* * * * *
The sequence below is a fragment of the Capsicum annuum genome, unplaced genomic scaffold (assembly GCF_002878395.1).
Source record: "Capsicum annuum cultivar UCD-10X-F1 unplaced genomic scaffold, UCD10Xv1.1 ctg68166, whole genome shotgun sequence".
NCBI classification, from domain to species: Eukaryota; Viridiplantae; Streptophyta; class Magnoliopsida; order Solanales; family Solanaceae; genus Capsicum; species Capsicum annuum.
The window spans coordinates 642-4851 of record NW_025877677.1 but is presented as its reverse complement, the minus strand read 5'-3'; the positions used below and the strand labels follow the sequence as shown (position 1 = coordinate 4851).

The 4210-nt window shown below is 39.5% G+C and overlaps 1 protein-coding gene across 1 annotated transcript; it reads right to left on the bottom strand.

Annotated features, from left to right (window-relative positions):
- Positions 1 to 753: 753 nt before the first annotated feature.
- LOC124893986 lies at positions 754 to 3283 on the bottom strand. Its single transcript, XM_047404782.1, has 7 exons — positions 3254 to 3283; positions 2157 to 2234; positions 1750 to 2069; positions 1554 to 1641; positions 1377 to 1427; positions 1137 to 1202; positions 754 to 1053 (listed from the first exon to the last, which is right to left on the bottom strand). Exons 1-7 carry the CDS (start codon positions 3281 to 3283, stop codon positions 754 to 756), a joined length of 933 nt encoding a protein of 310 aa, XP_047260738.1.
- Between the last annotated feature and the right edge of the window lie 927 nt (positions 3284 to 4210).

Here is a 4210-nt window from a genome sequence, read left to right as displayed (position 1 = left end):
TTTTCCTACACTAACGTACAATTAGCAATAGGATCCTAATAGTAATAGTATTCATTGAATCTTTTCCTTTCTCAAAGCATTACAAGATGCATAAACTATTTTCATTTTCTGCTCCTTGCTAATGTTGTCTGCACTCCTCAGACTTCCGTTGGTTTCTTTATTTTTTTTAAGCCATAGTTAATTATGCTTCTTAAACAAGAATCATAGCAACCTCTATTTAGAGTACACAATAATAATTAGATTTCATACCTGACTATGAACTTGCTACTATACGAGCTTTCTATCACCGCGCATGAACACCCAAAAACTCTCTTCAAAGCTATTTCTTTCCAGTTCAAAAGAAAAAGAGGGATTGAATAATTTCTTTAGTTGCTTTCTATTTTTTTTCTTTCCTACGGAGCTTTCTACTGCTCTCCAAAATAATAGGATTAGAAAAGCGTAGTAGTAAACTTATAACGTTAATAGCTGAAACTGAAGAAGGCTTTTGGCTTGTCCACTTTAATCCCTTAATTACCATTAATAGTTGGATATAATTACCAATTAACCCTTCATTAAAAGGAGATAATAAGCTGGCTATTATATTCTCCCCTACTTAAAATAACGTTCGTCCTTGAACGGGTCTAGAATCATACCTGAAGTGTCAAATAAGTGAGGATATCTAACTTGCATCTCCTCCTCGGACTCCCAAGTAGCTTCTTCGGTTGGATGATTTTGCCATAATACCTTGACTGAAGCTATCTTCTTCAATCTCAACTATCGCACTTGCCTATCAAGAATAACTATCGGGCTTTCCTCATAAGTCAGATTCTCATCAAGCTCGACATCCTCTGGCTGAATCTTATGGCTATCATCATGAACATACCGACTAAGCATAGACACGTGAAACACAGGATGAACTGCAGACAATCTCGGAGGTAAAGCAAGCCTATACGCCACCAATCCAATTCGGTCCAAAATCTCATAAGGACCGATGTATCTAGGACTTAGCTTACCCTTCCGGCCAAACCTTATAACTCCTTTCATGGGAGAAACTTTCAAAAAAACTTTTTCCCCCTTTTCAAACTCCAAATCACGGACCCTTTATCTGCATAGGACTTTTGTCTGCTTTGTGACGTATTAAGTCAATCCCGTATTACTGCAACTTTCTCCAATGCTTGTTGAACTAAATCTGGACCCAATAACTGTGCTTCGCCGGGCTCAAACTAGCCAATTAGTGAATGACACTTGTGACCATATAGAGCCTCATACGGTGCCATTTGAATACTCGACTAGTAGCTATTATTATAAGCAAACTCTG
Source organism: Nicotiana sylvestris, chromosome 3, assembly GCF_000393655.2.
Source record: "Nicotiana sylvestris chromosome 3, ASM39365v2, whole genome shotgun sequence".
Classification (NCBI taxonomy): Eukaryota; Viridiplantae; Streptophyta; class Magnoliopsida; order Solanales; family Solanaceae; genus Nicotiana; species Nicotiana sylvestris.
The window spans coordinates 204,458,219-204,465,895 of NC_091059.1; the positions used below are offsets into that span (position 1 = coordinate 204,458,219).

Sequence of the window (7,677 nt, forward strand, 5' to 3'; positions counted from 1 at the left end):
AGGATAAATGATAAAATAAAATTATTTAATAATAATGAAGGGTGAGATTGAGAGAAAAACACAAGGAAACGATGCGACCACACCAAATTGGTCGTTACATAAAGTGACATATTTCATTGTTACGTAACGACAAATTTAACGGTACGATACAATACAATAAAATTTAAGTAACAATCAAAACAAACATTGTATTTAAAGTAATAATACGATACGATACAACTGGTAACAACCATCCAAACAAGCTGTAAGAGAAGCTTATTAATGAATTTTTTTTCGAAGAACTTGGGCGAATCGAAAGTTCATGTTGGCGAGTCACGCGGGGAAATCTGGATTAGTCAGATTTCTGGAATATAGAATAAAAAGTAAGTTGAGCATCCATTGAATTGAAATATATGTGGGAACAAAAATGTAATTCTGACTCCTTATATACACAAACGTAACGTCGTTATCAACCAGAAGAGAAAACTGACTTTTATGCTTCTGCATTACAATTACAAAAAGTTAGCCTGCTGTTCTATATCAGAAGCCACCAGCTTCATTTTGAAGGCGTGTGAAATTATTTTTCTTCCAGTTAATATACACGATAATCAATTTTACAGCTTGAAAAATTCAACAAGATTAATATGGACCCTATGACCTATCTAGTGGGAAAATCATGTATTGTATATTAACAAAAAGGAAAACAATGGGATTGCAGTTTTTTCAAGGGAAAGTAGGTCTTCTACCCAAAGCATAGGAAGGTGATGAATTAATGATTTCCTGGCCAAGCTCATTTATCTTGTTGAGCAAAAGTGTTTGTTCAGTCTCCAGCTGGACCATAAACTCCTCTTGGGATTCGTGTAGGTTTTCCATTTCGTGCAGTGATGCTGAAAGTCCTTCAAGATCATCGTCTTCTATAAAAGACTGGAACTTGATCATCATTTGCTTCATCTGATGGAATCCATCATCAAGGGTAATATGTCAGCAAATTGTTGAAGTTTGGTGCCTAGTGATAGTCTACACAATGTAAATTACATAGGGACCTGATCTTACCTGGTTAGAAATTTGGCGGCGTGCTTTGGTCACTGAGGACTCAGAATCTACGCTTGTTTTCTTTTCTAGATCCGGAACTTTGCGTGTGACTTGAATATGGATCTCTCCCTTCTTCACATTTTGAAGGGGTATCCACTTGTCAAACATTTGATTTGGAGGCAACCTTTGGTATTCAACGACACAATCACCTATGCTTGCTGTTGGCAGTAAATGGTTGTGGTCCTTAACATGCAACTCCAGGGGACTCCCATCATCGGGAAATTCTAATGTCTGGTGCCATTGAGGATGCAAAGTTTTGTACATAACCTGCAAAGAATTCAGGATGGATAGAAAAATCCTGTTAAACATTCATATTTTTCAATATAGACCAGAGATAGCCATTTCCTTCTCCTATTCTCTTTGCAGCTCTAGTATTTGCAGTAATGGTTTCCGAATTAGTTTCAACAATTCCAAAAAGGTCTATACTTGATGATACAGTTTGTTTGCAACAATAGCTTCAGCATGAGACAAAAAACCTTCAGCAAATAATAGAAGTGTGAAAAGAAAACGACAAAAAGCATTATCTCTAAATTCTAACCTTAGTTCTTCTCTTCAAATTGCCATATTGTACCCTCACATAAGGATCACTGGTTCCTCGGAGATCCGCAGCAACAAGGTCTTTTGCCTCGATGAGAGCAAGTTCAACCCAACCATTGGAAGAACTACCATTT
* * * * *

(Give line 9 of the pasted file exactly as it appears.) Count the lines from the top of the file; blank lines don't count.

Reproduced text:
- Between the last annotated feature and the right edge of the window lie 927 nt (positions 3284 to 4210).